a good spot to exceed expectations.
16. Andre Johnson - The second receiver drafted this
season may end up the first ranked rookie by the end of the
season. Johnson was largely considered as one of the most "NFL
ready" rookie receivers in the past many years and he
has done little to change that perception in camp or in preseason
games. The Texans struggled through their inaugural season
with little offense but now with Mack and a year more savvy
Carr, Johnson makes a great selection later in your draft
that could deliver as well as many veteran players taken
well ahead of him.
17. Tai Streets - Due to be a free agent next season,
Streets played well last season and gained 756 yards and
five touchdowns in his first season as a starter. Look for
Streets to get the benefit of pairing with Owens that Stokes
was never able to exploit. The 49ers plan on throwing longer
passes this season and when a safety has to choose between
Owens or Streets, the choice is not hard to make.
18. Brian Finneran - The Michael Vick and Peerless
Price show has been delayed for the first month of the season,
but all along the forgotten man has been Finneran. The primary
receiver last year, he seems to have yielded that role to
the pricey acquisition of Price. The reality is that Martay
Jenkins has not been able to unseat Finneran and Price has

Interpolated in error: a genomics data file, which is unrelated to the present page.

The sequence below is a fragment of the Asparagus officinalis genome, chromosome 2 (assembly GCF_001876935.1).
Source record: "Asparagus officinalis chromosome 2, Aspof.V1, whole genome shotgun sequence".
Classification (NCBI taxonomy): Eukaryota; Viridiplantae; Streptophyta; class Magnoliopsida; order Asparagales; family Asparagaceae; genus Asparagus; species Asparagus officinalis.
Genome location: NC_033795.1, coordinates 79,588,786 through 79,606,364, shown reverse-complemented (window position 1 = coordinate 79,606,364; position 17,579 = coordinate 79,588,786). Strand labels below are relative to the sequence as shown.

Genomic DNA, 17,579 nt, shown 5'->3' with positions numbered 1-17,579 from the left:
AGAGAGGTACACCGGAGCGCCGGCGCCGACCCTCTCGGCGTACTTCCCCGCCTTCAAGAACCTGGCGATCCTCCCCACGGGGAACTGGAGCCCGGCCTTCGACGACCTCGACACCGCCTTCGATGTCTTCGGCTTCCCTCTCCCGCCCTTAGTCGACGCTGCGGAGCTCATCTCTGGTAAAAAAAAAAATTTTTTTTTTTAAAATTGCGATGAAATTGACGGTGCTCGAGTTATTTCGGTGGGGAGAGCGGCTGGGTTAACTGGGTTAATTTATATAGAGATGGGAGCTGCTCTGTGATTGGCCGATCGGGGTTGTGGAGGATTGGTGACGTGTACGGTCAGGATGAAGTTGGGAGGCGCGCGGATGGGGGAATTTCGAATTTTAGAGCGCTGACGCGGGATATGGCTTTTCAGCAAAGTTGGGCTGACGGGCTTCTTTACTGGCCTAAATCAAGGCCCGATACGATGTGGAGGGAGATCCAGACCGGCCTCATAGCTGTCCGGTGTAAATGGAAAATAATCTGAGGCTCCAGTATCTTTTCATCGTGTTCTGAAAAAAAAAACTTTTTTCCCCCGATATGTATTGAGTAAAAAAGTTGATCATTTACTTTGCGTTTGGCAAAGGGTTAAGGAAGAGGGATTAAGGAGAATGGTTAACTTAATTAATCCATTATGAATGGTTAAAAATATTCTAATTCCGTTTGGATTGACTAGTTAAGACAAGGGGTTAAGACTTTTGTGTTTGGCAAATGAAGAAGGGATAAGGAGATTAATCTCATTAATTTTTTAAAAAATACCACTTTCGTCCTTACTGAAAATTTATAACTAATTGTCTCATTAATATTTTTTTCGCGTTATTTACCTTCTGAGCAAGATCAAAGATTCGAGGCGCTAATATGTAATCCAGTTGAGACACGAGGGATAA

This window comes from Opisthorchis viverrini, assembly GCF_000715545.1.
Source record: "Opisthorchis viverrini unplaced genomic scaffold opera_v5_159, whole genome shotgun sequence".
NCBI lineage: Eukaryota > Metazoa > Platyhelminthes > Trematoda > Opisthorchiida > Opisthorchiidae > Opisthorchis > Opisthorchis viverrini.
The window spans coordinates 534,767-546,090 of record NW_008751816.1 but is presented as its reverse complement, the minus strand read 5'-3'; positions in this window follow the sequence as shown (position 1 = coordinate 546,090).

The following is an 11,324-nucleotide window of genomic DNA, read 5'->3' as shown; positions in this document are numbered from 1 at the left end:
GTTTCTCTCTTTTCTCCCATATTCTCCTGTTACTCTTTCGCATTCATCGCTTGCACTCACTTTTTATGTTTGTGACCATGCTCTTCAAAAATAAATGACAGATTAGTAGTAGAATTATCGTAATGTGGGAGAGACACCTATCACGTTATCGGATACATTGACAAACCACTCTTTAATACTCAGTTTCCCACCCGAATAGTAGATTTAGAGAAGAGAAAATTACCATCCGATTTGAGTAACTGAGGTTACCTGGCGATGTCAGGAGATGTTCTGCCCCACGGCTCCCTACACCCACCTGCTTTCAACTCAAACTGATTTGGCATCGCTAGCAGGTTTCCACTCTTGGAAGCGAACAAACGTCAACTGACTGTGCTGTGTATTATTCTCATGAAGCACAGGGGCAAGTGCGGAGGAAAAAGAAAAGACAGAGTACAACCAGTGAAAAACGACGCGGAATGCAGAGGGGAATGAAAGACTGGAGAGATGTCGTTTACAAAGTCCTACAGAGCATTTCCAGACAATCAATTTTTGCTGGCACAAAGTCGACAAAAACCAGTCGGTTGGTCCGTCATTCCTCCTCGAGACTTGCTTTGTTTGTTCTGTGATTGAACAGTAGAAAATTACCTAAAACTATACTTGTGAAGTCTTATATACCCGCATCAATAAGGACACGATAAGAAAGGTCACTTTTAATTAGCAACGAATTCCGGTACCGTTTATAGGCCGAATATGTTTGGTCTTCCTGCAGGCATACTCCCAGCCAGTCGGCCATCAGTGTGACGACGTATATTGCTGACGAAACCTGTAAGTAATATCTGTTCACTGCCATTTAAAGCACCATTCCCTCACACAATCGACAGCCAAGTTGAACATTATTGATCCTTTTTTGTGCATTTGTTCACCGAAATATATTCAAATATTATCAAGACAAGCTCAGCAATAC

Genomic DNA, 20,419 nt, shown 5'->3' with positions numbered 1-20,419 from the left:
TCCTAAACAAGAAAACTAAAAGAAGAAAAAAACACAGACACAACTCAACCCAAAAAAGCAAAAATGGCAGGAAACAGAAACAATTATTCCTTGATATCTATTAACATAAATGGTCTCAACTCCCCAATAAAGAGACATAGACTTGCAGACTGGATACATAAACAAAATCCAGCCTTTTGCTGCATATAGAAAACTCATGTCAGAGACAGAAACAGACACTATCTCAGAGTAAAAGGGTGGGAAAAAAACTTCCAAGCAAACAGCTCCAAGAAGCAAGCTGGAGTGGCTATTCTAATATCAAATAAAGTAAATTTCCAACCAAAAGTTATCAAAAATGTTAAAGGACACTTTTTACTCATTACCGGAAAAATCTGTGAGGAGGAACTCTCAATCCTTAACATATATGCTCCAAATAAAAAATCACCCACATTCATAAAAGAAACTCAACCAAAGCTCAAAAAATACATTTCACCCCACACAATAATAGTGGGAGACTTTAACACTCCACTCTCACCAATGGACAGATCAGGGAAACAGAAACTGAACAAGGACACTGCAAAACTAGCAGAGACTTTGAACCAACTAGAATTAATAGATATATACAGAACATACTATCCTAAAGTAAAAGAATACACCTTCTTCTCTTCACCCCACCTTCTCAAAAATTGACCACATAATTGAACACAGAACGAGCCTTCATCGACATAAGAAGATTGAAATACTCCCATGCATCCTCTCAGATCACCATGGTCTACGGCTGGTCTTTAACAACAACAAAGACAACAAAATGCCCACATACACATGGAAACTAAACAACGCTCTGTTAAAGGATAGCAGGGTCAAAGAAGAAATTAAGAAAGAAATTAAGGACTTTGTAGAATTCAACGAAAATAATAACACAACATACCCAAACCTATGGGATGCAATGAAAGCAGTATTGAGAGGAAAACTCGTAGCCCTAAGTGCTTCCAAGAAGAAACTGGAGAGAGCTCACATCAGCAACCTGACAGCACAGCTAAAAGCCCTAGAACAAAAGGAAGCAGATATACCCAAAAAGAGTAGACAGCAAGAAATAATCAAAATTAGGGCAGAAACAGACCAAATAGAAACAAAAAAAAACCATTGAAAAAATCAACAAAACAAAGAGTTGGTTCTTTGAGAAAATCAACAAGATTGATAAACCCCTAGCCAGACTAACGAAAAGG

always been more of a longball threat than a possession receiver.
The tall Finneran will again fill that role and make opposing
defenses pay when they focus too much on Price going long.
19. Marc Boerigter - After scoring eight touchdowns
on only 20 catches in his first NFL season, Boerigter is
still not a starter and thus, ends up being drafted anywhere
from the tenth round on including not being drafted. Problem
is that Johnnie Morton and Eddie Kennison are the starters
again this year but with Morton turning 32 years of age and
Kennison already 30 years old, Boerigter should only become
a larger part of the offense and has already impressed again
20. Desmond Clark - After scoring six touchdowns
and gaining 566 yards for the Broncos, Clark dislocated his
forearm in the summer of 2002 and was waived. After spending
the year with the Dolphins behind Randy McMichael, Clark
was signed as a free agent by the Bears who wanted to feature
a true pass receiving tight end. Clark is already getting
chemistry with Kordell Stewart and looks like the tight end
most likely to surprise this season.